Post Mortem: Kubernetes Node OOM

Production issues are never fun. They always seem to happen when you’re not at work, and the cause always seems to be silly. We recently had issues in our production Kubernetes cluster with nodes running out of memory, but the node recovered very quickly without any noticeable interruptions. In this story we will go over the specific issue that happened in our cluster, what the impact was, and how we will avoid this issue in the future.

First, a little background. I work for Blue Matador, a monitoring alert automation service for AWS and Kubernetes. We use our product on our own system that is running in AWS with Kubernetes. This story was created from one of our talented software engineers and is in his own words.

The First Occurrence

5:12 pm – Saturday, June 15 2019

Blue Matador creates an alert saying that one of the Kubernetes nodes in our production cluster had a SystemOOM event.

5:16 pm

Blue Matador creates a warning saying that EBS Burst Balance is low on the root volume for node that had a SystemOOM event. While the Burst Balance event came in after the SystemOOM event, the actual CloudWatch data shows that burst balance was at its lowest point at 5:02pm. The delay is due to the fact that EBS metrics are consistently 10-15 minutes behind, so our system cannot catch everything in real-time.

5:18 pm

This is when I actually start to notice the alert and warning. I do a quick kubectl get pods to see what the impact is, and am surprised to see that zero of our application pods died. Using kubectl top nodes also does not show that the node in question is having memory issues—it had already recovered, and memory usage was at ~60%. It’s just after 5 o’clock, and I did not want my Session IPA to get warm. After confirming that the node was healthy, and no pods were impacted, I assumed there must have been a fluke. Definitely something I can investigate on Monday.

Here’s the entire Slack conversation between myself and the CTO that evening:

The Second Occurrence

6:02 pm – Sunday, June 16 2019

Blue Matador generates an alert that a different node had a SystemOOM event. My CTO must have been staring at his phone, because his immediately responds and has me jump on the event since he can’t access a computer (time to reinstall Windows again?). Once again, everything seems fine. None of our pods have been killed, and node memory usage is sitting just below 70%.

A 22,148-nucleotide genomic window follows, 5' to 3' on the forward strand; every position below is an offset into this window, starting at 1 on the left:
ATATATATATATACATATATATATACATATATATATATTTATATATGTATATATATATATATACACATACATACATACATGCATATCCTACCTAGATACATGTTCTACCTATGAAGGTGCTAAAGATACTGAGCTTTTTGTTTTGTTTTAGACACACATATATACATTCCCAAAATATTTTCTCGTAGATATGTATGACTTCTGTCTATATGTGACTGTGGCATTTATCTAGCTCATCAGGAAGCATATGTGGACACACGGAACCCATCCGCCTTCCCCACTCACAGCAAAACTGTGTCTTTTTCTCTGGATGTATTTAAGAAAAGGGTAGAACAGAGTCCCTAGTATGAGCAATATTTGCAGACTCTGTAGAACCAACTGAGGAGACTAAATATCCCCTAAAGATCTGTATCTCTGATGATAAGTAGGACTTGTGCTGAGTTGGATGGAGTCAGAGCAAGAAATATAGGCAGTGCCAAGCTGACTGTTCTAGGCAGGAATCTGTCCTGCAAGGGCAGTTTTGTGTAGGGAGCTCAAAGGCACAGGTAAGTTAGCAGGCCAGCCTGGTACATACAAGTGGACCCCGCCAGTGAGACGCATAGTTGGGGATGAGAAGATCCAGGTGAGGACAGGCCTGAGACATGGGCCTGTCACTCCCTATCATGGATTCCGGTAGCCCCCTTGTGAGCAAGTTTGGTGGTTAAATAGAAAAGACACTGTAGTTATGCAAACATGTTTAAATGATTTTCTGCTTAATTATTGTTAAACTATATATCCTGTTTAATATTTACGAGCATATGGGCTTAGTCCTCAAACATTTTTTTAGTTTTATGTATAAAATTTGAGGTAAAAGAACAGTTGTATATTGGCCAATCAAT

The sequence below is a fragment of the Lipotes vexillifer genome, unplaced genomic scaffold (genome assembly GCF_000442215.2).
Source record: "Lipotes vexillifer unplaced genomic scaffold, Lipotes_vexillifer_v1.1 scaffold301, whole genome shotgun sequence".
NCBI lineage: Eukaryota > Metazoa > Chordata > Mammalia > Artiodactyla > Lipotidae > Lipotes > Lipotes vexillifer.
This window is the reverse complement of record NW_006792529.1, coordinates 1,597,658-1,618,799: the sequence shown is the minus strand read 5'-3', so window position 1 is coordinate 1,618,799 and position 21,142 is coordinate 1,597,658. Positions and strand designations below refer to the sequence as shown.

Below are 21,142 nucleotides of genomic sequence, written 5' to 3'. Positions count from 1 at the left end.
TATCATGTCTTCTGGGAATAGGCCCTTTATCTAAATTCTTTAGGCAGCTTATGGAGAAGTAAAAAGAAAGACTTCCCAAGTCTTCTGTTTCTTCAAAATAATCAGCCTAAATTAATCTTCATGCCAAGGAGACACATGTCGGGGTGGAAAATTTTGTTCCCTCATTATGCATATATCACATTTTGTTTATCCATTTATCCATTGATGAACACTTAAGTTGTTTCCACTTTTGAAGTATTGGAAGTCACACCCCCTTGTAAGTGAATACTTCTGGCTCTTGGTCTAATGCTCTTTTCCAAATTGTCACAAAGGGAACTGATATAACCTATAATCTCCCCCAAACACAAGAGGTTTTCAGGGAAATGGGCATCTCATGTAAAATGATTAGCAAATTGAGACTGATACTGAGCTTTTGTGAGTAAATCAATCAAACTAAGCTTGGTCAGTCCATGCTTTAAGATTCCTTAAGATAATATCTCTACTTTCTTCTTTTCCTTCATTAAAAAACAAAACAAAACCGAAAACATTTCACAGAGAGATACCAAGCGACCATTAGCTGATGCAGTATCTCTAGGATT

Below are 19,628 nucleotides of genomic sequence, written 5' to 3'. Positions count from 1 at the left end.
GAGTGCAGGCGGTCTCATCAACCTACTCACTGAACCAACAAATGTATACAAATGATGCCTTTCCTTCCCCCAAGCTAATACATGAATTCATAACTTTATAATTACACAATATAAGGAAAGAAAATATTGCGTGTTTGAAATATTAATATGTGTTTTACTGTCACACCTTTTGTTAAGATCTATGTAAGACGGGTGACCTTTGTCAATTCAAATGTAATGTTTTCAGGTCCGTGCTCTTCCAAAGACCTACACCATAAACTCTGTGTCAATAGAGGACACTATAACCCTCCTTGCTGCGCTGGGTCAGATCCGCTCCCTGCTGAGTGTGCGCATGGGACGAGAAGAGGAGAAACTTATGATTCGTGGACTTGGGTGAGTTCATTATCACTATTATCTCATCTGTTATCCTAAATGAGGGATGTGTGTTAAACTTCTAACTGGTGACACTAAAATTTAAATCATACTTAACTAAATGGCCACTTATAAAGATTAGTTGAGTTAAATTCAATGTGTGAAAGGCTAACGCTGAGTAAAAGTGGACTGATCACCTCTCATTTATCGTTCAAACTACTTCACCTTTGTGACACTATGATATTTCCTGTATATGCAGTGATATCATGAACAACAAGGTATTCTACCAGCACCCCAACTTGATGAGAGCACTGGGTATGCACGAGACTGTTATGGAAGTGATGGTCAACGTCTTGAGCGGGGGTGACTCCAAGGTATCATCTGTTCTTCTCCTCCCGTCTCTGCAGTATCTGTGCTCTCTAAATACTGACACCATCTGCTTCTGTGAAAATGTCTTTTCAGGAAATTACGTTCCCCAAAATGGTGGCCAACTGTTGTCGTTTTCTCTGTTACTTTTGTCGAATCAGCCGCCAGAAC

6:06 pm

Once again Blue Matador generates a warning for EBS Bust Balance. Since this is the second time in as many days that we had an issue, I can’t let this one slide. CloudWatch looks the same as before, with burst balance declining over around 2.5 hours before the issue occurred.

6:11 pm

I log into Datadog and take a look at memory consumption. I notice that the node in question did indeed have high memory usage right before the SystemOOM event, and am able to quickly track it down to our fluentd-sumologic pods.

You can clearly see a sharp decline in memory usage right around the time the SystemOOM events happened. I deduce that these pods were the ones taking up all the memory, and when the SystemOOM happened, Kubernetes was able to figure out that these pods can be killed and restarted to reclaim all the memory it needed without affecting my other pods. Very impressive, Kubernetes.

So why didn’t I notice this on Saturday when I tried to see which pods had restarted? I’m running fluentd-sumologic pods in a separate namespace, and did not think to look there in my haste.

Takeaway 1: Check all your namespaces when checking for restarted pods

With this information I’m able to calculate that the other nodes will not run out of memory within the next 24 hours, but I go ahead and restart all the sumologic pods anyways so they are starting out at low memory. Sprint planning is the next morning, so I can work this issue into my normal work week without stressing too hard on a Sunday evening.